The Bureaucracy of Automatons

An introduction to the notes on Confucian Software.

Software and the Sage

Among the many dissimilarities between software and gentlemen of the classical Chinese Spring and Autumn Period, two in particular stand out. One existed in a pre-scientific feudal society on an agricultural technological and economic base, and the other presupposes the scientific method and a modern (or post-modern) industrial base. Secondly, the concept of virtue or potency (德) is central to The Analects, but software artifacts are, in our day and age, non-sentient. Morality requires some degree of self-awareness – of consciousness – and so software does not itself practice virtue any more than a spoon or a lawnmower.

The immediate relevance, for a developer, of the Analects, are the two other grand concerns of Confucius, which are existential fundaments of software. These are names (名), and the rites (礼).

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Something has been bugging me about John Lanchester’s followup to his very clear and accessible overview of the banking crisis in the LRB. His second piece, Let’s Consider Kate, is rather less satisfying.

The Other

The central argument becomes an analogy between an example of household finances (Kate) and the operation of a large bank. Yet one of the great lessons of economics is that money and production behave differently at great scale. Take Keynes’ paradox of thrift: an individual will need to rein in spending in a time of reduced income to avoid penury, but when everyone in an economy including the government itself is doing it, it compounds the pain. The government, having a different relationship to money and inflation, can act to reduce the pain for everyone and return the economy to overall growth by enduring debt and stoking inflation in bad times (up to a point). Likewise Ricardo’s comparative advantage, likewise Milton Friedman’s points on the velocity of money and the role of inflation – they all operate at scale, not at the kitchen table. A large bank also operates at scale and is intimately connected to the creation of money – perhaps it might work a bit differently too. Isn’t this true of most great ideas – that they do not cleanly fit our folk intuitions?

The natural accompaniment of such puppet show characterization is a hand-waving oversimplification. So we colour in one-third of the banking system in dark colours and call it Other. It’s not that raising equity requirements to proposed Basel III levels, if that’s the suggestion, is even a bad idea. It’s that kitchen table economics doesn’t scale, any more than kitchen table physics scales to describe nuclear fusion inside the Sun; and we need something more sophisticated than kitchen table Financialism to fix it.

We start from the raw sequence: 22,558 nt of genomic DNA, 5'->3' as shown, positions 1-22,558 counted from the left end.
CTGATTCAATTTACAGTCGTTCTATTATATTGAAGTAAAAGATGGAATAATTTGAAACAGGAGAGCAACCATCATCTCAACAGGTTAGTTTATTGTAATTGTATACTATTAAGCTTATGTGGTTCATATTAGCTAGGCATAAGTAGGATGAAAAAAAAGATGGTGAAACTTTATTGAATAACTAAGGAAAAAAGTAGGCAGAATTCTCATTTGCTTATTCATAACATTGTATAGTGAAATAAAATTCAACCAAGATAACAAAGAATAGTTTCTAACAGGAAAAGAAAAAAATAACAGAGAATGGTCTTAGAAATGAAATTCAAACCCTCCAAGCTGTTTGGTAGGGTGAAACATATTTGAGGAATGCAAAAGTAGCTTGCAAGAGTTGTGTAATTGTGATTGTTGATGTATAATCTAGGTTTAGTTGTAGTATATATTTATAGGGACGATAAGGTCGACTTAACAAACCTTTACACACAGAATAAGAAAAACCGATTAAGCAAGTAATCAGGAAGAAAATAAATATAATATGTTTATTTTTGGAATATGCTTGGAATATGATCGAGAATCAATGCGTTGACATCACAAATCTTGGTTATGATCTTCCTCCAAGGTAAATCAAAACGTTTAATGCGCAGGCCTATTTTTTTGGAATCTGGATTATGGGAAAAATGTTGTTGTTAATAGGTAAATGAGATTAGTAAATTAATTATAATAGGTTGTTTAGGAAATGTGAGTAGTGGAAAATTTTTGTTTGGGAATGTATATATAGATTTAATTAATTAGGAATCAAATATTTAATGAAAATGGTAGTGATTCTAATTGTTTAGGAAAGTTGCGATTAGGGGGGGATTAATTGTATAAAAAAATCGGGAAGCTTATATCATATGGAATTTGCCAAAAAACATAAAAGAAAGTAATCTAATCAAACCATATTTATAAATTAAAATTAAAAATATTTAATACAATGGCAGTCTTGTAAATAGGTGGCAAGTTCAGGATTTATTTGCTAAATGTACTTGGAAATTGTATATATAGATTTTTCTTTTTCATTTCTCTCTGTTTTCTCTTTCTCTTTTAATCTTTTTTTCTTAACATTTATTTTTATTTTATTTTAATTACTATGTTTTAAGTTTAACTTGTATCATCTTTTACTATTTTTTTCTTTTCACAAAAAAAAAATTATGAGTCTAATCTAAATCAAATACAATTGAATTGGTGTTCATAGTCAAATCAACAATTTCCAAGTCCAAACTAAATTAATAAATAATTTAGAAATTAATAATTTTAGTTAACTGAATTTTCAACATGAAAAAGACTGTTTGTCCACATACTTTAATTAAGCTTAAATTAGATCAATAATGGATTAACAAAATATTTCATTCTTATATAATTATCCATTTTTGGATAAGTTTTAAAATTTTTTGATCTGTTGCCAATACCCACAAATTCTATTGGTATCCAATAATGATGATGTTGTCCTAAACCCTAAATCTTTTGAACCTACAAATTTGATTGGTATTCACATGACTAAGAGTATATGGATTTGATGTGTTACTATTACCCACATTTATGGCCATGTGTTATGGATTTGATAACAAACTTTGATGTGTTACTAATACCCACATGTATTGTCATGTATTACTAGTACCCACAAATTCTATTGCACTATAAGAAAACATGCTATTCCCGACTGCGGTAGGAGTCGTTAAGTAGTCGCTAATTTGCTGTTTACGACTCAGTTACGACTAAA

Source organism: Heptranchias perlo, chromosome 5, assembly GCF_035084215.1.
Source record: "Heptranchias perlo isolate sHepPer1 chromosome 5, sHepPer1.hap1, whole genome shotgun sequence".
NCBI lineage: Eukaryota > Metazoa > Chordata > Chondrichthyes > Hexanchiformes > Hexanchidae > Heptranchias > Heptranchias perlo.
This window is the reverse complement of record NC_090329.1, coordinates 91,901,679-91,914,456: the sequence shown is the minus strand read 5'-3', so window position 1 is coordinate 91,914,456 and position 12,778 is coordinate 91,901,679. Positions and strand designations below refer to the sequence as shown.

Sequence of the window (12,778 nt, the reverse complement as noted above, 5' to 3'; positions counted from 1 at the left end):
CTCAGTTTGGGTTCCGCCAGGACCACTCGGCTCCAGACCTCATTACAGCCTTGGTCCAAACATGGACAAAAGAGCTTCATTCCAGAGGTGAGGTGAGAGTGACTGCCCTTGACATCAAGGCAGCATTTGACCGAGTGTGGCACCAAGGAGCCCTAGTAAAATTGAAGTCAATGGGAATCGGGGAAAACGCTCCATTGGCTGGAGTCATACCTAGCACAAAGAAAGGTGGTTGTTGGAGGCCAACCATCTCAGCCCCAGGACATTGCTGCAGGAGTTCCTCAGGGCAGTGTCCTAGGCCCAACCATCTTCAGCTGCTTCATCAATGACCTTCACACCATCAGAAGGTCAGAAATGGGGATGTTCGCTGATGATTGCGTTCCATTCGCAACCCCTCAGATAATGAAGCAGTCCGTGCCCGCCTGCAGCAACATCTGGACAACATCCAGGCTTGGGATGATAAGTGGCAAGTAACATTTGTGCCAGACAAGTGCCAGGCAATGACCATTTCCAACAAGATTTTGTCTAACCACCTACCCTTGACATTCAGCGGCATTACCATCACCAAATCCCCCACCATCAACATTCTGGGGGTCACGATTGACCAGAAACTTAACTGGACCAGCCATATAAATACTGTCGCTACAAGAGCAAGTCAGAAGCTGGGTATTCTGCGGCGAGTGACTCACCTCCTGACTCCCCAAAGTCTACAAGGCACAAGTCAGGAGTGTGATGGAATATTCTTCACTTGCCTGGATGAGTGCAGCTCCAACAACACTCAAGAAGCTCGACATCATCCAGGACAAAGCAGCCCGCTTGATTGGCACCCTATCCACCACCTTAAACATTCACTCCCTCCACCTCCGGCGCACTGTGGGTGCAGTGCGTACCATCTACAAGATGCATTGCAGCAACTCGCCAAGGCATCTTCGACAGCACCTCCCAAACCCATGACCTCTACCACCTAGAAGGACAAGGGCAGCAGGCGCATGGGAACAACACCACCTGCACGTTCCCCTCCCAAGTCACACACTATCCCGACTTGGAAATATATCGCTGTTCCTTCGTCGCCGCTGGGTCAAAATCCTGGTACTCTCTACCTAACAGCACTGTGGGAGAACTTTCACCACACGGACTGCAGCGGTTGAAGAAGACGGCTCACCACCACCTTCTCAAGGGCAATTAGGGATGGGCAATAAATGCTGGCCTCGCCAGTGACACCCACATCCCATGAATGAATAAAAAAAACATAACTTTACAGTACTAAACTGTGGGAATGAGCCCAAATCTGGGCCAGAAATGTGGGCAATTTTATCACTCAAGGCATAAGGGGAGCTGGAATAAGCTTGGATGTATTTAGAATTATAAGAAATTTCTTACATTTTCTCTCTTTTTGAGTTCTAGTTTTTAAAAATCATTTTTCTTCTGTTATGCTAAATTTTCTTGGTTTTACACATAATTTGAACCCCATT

My whole point about this system is not that it is a misrepresentation of some Oriental essence — in which I do not for a moment believe — but that it operates, as representations usually do, for a purpose, according to a tendency, in a specific historical, intellectual, and even economic setting. — Edward W. Said, Orientalism

A Marketplace in Ispahan - Edwin Lord Weeks. 1885

The Marketplace

How To Write About Islam

Substitute, combine and conflate Islam, Arabs and the Middle East. Only twenty percent of Muslims are Arabs. The Middle East has plenty of other ethnic groups. The biggest Muslim majority country is Indonesia, which is further from Mecca than London is. Use whichever group is convenient for your point, or fits better for the copy desk.

Rely on antiquity to explain causes. Origin stories are great for comic books and history. Rely on them. The Hidden Imam hides TV remote controls all the time: be sure to put him at the centre of all geopolitical debates as well.  Arguments and schisms are ideal forms free from a context of time and space, so leap happily across multiple centuries for connections or conclusions. Any contrary examples or entire flourishing empires that happen to chronologically fall in between two steps in your argument can be safely ignored. Wars and treaties of the 19th and 20th centuries are also too recent to offer the broad vista your readers need.

Poetry is sewn like a silken thread throughout Islamic culture; the Qur’an is sometimes described as a poem dictated by Allah, the unique, the mighty. The poetic Muslim soul should not be sullied by description with brutish numbers. Economic or demographic details are tedious grey filler in your portrait of the spiritual world of Islam.

Use generalized definite articles a few times to give the article a sense of scholarly generality. If at all possible, discuss The Muslim as a noun, but if not, at least deploy general terms as adjectives, like The Muslim Mind, Islamic Civilization, or that notoriously opinionated piece  of civil engineering, The Arab Street.

Praise your subject and their generous traditions of hospitality to guests, at least when you’re not talking about how nasty and self-explosive they are.

Call for an Islamic Reformation. Don’t let the lack of an Islamic Pope deter you. European religious and political history translates simply into the Near, Middle and Far East.

Turbans and burqas. Oh yeah.

If you must use references, restrict them to a single source, preferably Bernard Lewis. Lewis is a Princeton scholar with vast experience and erudition, particularly on the Ottoman Empire. His political punditry and close association with the American government don’t need further attention. There’s certainly no need to mention any abstruse academic debates he’s been involved in.

Draw to an expansive and general conclusion about Islam as a whole, eschewing pedantically specific elements. Look into your heart. In the end, like Islam, writers need to find solutions within themselves.

((This guide is indebted to How To Write About Africa and a huge corpus of inspirational articles in the Anglophone press.))